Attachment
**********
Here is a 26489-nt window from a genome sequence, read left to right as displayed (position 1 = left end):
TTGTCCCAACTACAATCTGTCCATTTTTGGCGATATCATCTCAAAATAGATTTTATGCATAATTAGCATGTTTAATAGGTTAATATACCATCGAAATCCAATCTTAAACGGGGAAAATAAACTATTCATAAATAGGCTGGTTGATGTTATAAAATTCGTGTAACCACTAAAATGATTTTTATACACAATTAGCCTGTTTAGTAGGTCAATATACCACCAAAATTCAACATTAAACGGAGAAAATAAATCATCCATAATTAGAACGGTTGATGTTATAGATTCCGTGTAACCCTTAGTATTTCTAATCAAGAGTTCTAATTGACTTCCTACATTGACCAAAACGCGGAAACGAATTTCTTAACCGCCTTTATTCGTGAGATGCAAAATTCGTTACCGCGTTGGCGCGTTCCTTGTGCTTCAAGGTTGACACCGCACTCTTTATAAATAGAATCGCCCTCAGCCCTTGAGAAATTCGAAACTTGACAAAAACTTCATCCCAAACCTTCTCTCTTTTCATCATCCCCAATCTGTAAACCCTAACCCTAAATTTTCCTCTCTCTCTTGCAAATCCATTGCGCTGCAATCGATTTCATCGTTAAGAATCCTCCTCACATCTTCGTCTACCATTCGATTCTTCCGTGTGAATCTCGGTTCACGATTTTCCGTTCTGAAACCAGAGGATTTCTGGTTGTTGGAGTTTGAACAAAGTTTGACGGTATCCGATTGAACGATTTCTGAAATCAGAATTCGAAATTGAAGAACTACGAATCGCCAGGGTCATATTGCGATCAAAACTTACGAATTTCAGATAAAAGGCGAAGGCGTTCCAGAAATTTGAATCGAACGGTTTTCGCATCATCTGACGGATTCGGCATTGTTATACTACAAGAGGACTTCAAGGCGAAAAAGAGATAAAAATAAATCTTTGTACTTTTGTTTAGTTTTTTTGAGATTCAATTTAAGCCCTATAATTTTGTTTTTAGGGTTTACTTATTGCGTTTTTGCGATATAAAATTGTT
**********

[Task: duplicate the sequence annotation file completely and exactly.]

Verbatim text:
Here is a 26489-nt window from a genome sequence, read left to right as displayed (position 1 = left end):
TTGTCCCAACTACAATCTGTCCATTTTTGGCGATATCATCTCAAAATAGATTTTATGCATAATTAGCATGTTTAATAGGTTAATATACCATCGAAATCCAATCTTAAACGGGGAAAATAAACTATTCATAAATAGGCTGGTTGATGTTATAAAATTCGTGTAACCACTAAAATGATTTTTATACACAATTAGCCTGTTTAGTAGGTCAATATACCACCAAAATTCAACATTAAACGGAGAAAATAAATCATCCATAATTAGAACGGTTGATGTTATAGATTCCGTGTAACCCTTAGTATTTCTAATCAAGAGTTCTAATTGACTTCCTACATTGACCAAAACGCGGAAACGAATTTCTTAACCGCCTTTATTCGTGAGATGCAAAATTCGTTACCGCGTTGGCGCGTTCCTTGTGCTTCAAGGTTGACACCGCACTCTTTATAAATAGAATCGCCCTCAGCCCTTGAGAAATTCGAAACTTGACAAAAACTTCATCCCAAACCTTCTCTCTTTTCATCATCCCCAATCTGTAAACCCTAACCCTAAATTTTCCTCTCTCTCTTGCAAATCCATTGCGCTGCAATCGATTTCATCGTTAAGAATCCTCCTCACATCTTCGTCTACCATTCGATTCTTCCGTGTGAATCTCGGTTCACGATTTTCCGTTCTGAAACCAGAGGATTTCTGGTTGTTGGAGTTTGAACAAAGTTTGACGGTATCCGATTGAACGATTTCTGAAATCAGAATTCGAAATTGAAGAACTACGAATCGCCAGGGTCATATTGCGATCAAAACTTACGAATTTCAGATAAAAGGCGAAGGCGTTCCAGAAATTTGAATCGAACGGTTTTCGCATCATCTGACGGATTCGGCATTGTTATACTACAAGAGGACTTCAAGGCGAAAAAGAGATAAAAATAAATCTTTGTACTTTTGTTTAGTTTTTTTGAGATTCAATTTAAGCCCTATAATTTTGTTTTTAGGGTTTACTTATTGCGTTTTTGCGATATAAAATTGTT